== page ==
Rep. Lora Reinbold, R-Eagle River, signs a committee report on Senate Bill 63 late Tuesday, April 10, 2018 in the Alaska State Capitol. Also pictured are a legislative staffer (standing), Rep. Louise Stutes, R-Kodiak (center) and Rep. Gabrielle LeDoux, R-Anchorage (right). (James Brooks | Juneau Empire)

Rep. Lora Reinbold, R-Eagle River, signs a committee report on Senate Bill 63 late Tuesday, April 10, 2018 in the Alaska State Capitol. Also pictured are a legislative staffer (standing), Rep. Louise Stutes, R-Kodiak (center) and Rep. Gabrielle LeDoux, R-Anchorage (right). (James Brooks | Juneau Empire)

Antismoking bill advances in Alaska House

The chief legislative antagonist of a statewide antismoking bill relaxed her opposition Tuesday evening, and a revised version of the measure now appears bound for a vote of the full House of Representatives.

Rep. Gabrielle LeDoux, R-Anchorage and chairwoman of the powerful House Rules Committee, has refused to allow the antismoking bill to advance for almost two full legislative sessions. If approved by the House, Senate and Gov. Bill Walker, Senate Bill 63 would prohibit smoking in most public places across Alaska.

Smoking would not be allowed in bars, restaurants, and most businesses. It would not be restricted in homes or in open air away from ventilation ducts.

Several cities, including Bethel, Juneau and Anchorage, have passed local legislation that has been upheld by the Alaska Supreme Court. SB 63, from Sen. Peter Micciche, R-Soldotna, would spread similar restrictions into places that either have no local government or have declined to approve public smoking bans.

Before allowing SB 63 to advance, LeDoux put her own stamp on the proposal.

“I’ve got some questions about this entire bill, in fact, but nevertheless, in order to extend an olive branch to the people who really want this bill, I’m trying to do something to get this bill in a reasonable form so that we can get it to the floor,” she said.

She received support from Rep. Mike Chenault, R-Nikiski, who said LeDoux’s revised version was completely within the rules.

The version of the bill approved by LeDoux allows communities to opt out of the regulation if they hold an areawide vote. The revised bill covers tobacco only: it does not prohibit vaping in public, and it does not prohibit smoking in public. Those two prohibitions were included in earlier versions of the bill. (Smoking marijuana in public is already prohibited under state law and regulation.)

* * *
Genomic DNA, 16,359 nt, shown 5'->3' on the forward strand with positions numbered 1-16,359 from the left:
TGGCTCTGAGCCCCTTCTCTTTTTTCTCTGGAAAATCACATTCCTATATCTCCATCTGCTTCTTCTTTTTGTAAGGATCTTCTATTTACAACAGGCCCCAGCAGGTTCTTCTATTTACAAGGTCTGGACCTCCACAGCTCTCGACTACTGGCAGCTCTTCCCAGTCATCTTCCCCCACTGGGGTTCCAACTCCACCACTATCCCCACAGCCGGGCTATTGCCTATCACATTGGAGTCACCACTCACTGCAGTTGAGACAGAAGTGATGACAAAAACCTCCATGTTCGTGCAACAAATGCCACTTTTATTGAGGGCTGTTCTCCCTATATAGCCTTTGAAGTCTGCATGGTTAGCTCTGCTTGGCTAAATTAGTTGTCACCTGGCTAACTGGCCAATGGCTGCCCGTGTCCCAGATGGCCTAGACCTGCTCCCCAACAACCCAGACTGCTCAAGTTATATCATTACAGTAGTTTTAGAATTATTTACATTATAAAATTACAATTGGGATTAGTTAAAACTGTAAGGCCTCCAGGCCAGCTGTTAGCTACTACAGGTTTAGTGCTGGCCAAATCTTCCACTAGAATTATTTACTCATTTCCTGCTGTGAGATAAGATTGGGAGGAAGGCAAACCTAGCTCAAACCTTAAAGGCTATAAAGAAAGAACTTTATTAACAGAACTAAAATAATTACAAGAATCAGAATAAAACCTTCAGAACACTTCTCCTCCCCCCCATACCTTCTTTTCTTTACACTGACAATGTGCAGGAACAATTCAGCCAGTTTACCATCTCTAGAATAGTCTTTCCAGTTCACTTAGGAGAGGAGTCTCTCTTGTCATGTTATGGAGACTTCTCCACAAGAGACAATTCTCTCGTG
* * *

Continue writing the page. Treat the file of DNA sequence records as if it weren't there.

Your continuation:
“It says that marijuana and vaping usage are not going to be regulated,” said Rep. Lora Reinbold, R-Eagle River, in protest.

The changes made for a tense a Tuesday evening meeting of the House Rules Committee; previous versions of SB 63 had broad support — it passed the Senate 15-5 and had 21 cosponsors in the House.

After LeDoux said there would be no public testimony on her new version of the bill, Rep. Sam Kito III, D-Juneau, walked out of the meeting in protest.

“I did not appreciate having these changes being added at this late date in this forum on this particular bill,” Kito said shortly before walking out.

Rep. David Eastman, R-Wasilla, offered three amendments that would have created further exemptions in the proposal, but none were accepted.

The final vote, with Kito absent, was to approve the revised proposal 4-2, with Rep. Louise Stutes, R-Kodiak, and Eastman voting “no.” Stutes said after the vote that she would have voted to pass it out of committee simply so it could come to the floor for a vote.

Lawmakers may amend bills on the floor, and asked whether LeDoux’s changes would be stripped out, Stutes said, “I’m guessing they probably will.”

On the morning after the vote, Micciche said he was pleased the bill was heard by the committee, even though it was changed from the version he had authored.

“I’m very optimistic. I think it’s a very positive step,” he said.

The saga of this bill is not quite complete. Under the rules of the House, LeDoux still must schedule the bill for a floor vote before it can be considered by other lawmakers.

It was not immediately clear when that will happen.

“Eventually,” LeDoux said on Wednesday when asked by the Empire.

Micciche said he believes it will happen as well. The bill has 21 cosponsors in the House, and if that figure represents true support, the House has enough votes to force the bill forward through a procedural action if LeDoux does not schedule it.

“I believe they want it to go to the floor. I believe it will go to the floor,” Micciche said.

• Contact reporter James Brooks at or 523-2258.

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